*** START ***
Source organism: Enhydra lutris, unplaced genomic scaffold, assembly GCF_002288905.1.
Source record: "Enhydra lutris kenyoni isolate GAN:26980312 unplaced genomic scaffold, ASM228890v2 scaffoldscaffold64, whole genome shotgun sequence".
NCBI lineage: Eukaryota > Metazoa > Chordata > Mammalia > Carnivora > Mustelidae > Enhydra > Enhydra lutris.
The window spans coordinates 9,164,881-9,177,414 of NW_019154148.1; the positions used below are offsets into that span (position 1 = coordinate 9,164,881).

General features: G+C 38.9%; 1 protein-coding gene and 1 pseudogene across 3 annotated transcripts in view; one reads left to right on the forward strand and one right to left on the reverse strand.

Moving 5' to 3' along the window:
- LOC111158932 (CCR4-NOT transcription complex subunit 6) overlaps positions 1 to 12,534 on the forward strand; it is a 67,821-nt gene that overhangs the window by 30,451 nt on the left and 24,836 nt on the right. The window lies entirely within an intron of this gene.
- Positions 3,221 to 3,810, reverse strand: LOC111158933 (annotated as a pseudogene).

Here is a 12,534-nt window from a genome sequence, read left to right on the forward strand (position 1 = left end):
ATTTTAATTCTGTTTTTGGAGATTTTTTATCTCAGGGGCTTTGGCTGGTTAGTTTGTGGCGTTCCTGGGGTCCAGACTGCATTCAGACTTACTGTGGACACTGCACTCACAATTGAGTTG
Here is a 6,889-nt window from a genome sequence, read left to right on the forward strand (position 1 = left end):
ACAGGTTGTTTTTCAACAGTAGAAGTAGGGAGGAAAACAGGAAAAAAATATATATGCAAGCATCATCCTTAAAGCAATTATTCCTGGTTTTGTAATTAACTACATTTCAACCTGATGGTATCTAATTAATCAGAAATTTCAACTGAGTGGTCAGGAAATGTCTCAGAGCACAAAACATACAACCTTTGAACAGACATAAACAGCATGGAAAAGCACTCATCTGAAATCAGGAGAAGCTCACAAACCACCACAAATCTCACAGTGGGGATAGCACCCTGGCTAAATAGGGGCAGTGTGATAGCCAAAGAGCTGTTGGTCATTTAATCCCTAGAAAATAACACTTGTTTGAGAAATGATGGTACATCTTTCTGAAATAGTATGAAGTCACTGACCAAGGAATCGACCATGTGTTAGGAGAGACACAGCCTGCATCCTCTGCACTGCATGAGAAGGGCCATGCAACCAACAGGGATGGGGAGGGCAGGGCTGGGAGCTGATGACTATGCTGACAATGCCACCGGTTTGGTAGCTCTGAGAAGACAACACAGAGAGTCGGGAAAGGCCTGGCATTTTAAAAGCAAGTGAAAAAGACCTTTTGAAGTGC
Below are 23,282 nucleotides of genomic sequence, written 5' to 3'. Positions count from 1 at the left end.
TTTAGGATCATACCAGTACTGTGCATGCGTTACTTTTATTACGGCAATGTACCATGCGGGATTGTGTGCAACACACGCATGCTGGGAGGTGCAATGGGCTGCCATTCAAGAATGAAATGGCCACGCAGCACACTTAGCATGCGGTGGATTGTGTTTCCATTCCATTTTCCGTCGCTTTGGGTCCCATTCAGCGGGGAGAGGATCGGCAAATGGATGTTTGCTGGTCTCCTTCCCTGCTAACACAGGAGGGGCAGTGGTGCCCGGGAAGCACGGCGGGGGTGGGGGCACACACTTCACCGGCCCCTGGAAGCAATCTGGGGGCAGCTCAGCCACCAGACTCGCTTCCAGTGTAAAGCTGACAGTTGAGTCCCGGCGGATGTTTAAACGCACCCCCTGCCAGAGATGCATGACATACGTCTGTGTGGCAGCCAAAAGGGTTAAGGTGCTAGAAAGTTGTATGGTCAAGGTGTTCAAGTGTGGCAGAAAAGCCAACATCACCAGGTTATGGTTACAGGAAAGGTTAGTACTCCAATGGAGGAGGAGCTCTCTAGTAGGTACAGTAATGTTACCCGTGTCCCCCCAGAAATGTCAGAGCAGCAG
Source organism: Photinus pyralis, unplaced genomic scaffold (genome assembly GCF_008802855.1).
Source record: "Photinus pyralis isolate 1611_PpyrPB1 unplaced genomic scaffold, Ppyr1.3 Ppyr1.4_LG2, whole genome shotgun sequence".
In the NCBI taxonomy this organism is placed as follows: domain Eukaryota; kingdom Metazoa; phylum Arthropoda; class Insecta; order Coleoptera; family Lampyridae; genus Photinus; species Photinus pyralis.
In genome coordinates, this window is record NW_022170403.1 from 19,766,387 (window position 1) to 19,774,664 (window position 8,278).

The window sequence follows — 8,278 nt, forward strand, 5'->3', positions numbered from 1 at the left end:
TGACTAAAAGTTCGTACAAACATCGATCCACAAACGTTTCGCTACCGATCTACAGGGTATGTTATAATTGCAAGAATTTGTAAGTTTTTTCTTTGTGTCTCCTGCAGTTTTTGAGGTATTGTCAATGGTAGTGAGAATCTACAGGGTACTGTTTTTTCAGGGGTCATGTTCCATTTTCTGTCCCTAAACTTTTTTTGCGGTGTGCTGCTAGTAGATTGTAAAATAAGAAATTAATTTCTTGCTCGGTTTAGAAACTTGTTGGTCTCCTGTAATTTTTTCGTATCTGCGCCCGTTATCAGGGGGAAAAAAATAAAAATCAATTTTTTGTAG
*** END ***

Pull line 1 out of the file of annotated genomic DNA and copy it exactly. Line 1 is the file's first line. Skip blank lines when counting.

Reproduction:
Source organism: Enhydra lutris, unplaced genomic scaffold, assembly GCF_002288905.1.